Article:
Cold shooting, weak defense plague MU in loss to Georgetown

Golden Eagles fall to 0-2 in conference with matchups against 3 ranked teams looming
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Cold shooting, weak defense plague MU in loss to Georgetown

Photo by Doug Peters/

Photo by Doug Peters/

Photo by Doug Peters/

Photo by Doug Peters/

Andrew Goldstein,

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Limited frontcourt production, sloppy defense and overall inconsistency marred the Marquette once again in an 80-70 road loss to Georgetown Saturday night.

“I don’t know if our guys have (adjusted) to the fact that we’re playing in the best conference in the United States,” Marquette head coach Steve Wojciechowski said. “You have to put in 40 minutes of amazing effort and concentration… and we’re not playing at that level. And I don’t know why we haven’t made that adjustment.”

Defensive lapses that went unpunished in Marquette’s relatively light non-conference schedule were exploited by the Hoyas. Most of those lapses occurred in the first half, a period in which Georgetown shot just under 60 percent from the field. Marquette’s interior defenders were repeatedly caught out of position and there was often a glaring lack of help-side defense, which led to Georgetown going on a 15-2 run in three-and-a-half minutes to open up a 13-point lead 10 minutes in.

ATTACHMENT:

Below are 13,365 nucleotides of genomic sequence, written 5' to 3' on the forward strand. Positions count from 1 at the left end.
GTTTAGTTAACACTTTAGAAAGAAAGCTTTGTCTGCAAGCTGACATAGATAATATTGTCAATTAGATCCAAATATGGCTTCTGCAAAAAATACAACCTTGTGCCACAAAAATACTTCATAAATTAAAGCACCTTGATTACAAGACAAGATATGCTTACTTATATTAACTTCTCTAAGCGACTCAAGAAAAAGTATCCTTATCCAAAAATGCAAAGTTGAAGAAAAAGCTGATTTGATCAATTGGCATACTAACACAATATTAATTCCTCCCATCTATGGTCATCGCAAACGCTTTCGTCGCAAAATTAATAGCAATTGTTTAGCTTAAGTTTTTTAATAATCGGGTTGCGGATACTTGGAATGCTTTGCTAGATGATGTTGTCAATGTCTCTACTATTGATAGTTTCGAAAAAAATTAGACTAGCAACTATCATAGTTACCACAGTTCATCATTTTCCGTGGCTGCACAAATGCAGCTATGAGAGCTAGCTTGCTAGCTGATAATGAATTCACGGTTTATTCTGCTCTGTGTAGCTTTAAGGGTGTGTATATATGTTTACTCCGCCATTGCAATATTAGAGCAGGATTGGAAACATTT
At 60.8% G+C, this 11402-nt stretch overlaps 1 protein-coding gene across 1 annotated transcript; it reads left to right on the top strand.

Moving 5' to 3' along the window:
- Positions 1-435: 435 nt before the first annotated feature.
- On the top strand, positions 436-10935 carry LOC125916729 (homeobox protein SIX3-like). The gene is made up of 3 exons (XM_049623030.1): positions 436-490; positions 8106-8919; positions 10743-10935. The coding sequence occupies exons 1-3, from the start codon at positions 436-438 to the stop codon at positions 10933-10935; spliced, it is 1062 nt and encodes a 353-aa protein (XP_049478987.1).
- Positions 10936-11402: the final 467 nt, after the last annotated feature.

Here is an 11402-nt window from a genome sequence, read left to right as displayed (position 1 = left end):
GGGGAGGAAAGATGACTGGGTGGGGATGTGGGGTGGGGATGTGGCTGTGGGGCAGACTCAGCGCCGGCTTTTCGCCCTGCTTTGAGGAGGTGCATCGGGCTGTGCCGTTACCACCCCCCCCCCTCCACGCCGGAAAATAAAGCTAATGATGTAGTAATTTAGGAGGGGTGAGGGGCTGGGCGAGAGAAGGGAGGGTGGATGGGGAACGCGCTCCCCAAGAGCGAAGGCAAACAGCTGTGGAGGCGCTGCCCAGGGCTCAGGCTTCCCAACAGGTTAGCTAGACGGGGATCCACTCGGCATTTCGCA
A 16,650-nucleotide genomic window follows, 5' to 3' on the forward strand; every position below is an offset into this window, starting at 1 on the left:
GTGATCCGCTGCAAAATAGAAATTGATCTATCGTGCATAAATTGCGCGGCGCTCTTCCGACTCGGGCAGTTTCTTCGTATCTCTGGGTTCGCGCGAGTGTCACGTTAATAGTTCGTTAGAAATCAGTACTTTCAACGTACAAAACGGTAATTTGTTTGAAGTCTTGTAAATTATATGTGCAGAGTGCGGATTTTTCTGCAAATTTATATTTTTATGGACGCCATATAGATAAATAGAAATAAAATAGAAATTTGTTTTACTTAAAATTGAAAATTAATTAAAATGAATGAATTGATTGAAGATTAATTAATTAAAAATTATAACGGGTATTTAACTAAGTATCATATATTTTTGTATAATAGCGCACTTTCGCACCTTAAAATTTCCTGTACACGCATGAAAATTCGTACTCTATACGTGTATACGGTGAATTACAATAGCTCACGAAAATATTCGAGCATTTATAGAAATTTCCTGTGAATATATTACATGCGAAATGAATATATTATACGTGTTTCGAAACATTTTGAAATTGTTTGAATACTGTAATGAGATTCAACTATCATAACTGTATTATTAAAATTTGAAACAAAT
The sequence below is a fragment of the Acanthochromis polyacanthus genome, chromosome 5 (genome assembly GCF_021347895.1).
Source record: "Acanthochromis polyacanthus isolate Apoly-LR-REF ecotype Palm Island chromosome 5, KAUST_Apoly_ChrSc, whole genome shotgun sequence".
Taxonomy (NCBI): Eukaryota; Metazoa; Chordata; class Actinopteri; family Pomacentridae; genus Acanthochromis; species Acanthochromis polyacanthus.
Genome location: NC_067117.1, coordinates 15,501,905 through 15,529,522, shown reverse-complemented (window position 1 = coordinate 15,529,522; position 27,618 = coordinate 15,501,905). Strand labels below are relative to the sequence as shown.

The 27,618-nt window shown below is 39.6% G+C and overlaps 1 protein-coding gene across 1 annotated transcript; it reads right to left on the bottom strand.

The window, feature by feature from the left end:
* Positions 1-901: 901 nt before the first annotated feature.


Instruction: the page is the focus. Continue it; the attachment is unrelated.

“I thought we were playing very slow and lethargic on defense in the first half,” Wojciechowski said. “If you’re not really laying it on the line on the defensive end, you’re not going to get the outcomes you want.”

Game takeaways: Staff notes from Marquette’s loss to Georgetown

Wojciechowski extension: Coach signed through 2021-’22

That lethargy continued for the next 10 minutes and allowed Georgetown to go on another 11-2 run near the end of the half. The Hoyas stretched their lead to 17 before a free throw from freshman power forward Henry Ellenson and a three-pointer from redshirt sophomore guard Duane Wilson cut the halftime score to 49-36. Georgetown menaced Marquette in the post, out-rebounding the Golden Eagles 21-13 and blocking six shots.

“We did a good job paying attention and executing our scouting report defensively,” said Georgetown head coach John Thompson III. “I think our guys were attentive on both Henry (Ellenson) and (junior center Luke) Fischer.”

Marquette opened the second half by ceding two three-pointers in quick succession as Georgetown opened up a 19-point lead, its largest of the evening. However, just as it looked like Georgetown was poised to run away with the game, Marquette hunkered down on defense. The Hoyas made only one field goal in the 10 minutes following the second three-pointer. Passing and driving lanes that were wide open earlier in the evening were suddenly full of Marquette hands, which led to 12 Georgetown turnovers in the second half as opposed to only four in the first half. The Hoyas weren’t that much better when they held on to the ball; they shot a paltry 33.3 percent after the intermission.